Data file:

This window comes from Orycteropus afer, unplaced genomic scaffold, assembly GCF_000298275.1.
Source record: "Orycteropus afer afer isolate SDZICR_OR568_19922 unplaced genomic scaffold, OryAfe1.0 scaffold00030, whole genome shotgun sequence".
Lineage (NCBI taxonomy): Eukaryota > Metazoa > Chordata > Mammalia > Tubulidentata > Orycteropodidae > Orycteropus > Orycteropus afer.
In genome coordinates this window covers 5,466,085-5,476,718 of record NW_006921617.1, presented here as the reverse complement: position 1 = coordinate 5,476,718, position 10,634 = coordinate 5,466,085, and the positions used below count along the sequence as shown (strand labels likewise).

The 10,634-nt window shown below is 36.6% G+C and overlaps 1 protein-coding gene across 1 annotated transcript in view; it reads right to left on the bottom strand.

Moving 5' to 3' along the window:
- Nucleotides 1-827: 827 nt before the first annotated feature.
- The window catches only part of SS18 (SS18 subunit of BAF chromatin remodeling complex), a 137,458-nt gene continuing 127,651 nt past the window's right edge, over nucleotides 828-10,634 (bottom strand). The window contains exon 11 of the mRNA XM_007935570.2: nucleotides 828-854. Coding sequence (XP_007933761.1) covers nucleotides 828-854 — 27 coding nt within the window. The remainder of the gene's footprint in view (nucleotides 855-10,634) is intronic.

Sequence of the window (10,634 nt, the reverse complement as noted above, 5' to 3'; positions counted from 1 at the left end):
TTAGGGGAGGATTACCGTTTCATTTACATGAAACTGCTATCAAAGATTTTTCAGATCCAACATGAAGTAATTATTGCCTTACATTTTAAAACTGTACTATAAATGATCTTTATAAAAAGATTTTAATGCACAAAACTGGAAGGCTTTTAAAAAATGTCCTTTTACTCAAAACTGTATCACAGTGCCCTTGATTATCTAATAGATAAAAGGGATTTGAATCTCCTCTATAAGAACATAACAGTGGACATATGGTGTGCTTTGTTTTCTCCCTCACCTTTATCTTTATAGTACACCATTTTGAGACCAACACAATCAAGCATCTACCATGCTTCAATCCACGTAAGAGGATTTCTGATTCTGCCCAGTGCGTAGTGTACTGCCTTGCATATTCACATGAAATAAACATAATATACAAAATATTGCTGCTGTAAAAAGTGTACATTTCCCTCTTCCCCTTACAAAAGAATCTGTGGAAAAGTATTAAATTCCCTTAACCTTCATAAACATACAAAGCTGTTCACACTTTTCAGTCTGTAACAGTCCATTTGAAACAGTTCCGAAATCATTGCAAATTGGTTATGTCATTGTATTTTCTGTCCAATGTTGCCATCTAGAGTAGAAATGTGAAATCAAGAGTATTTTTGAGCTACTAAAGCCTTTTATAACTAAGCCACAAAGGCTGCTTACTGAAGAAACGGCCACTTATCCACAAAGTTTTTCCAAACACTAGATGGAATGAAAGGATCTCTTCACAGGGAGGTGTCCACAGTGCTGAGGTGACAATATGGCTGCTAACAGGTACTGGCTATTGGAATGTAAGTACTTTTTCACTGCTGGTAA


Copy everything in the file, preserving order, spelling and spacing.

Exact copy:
This window comes from Orycteropus afer, unplaced genomic scaffold, assembly GCF_000298275.1.
Source record: "Orycteropus afer afer isolate SDZICR_OR568_19922 unplaced genomic scaffold, OryAfe1.0 scaffold00030, whole genome shotgun sequence".
Lineage (NCBI taxonomy): Eukaryota > Metazoa > Chordata > Mammalia > Tubulidentata > Orycteropodidae > Orycteropus > Orycteropus afer.
In genome coordinates this window covers 5,466,085-5,476,718 of record NW_006921617.1, presented here as the reverse complement: position 1 = coordinate 5,476,718, position 10,634 = coordinate 5,466,085, and the positions used below count along the sequence as shown (strand labels likewise).

The 10,634-nt window shown below is 36.6% G+C and overlaps 1 protein-coding gene across 1 annotated transcript in view; it reads right to left on the bottom strand.

Moving 5' to 3' along the window:
- Nucleotides 1-827: 827 nt before the first annotated feature.
- The window catches only part of SS18 (SS18 subunit of BAF chromatin remodeling complex), a 137,458-nt gene continuing 127,651 nt past the window's right edge, over nucleotides 828-10,634 (bottom strand). The window contains exon 11 of the mRNA XM_007935570.2: nucleotides 828-854. Coding sequence (XP_007933761.1) covers nucleotides 828-854 — 27 coding nt within the window. The remainder of the gene's footprint in view (nucleotides 855-10,634) is intronic.

Sequence of the window (10,634 nt, the reverse complement as noted above, 5' to 3'; positions counted from 1 at the left end):
TTAGGGGAGGATTACCGTTTCATTTACATGAAACTGCTATCAAAGATTTTTCAGATCCAACATGAAGTAATTATTGCCTTACATTTTAAAACTGTACTATAAATGATCTTTATAAAAAGATTTTAATGCACAAAACTGGAAGGCTTTTAAAAAATGTCCTTTTACTCAAAACTGTATCACAGTGCCCTTGATTATCTAATAGATAAAAGGGATTTGAATCTCCTCTATAAGAACATAACAGTGGACATATGGTGTGCTTTGTTTTCTCCCTCACCTTTATCTTTATAGTACACCATTTTGAGACCAACACAATCAAGCATCTACCATGCTTCAATCCACGTAAGAGGATTTCTGATTCTGCCCAGTGCGTAGTGTACTGCCTTGCATATTCACATGAAATAAACATAATATACAAAATATTGCTGCTGTAAAAAGTGTACATTTCCCTCTTCCCCTTACAAAAGAATCTGTGGAAAAGTATTAAATTCCCTTAACCTTCATAAACATACAAAGCTGTTCACACTTTTCAGTCTGTAACAGTCCATTTGAAACAGTTCCGAAATCATTGCAAATTGGTTATGTCATTGTATTTTCTGTCCAATGTTGCCATCTAGAGTAGAAATGTGAAATCAAGAGTATTTTTGAGCTACTAAAGCCTTTTATAACTAAGCCACAAAGGCTGCTTACTGAAGAAACGGCCACTTATCCACAAAGTTTTTCCAAACACTAGATGGAATGAAAGGATCTCTTCACAGGGAGGTGTCCACAGTGCTGAGGTGACAATATGGCTGCTAACAGGTACTGGCTATTGGAATGTAAGTACTTTTTCACTGCTGGTAA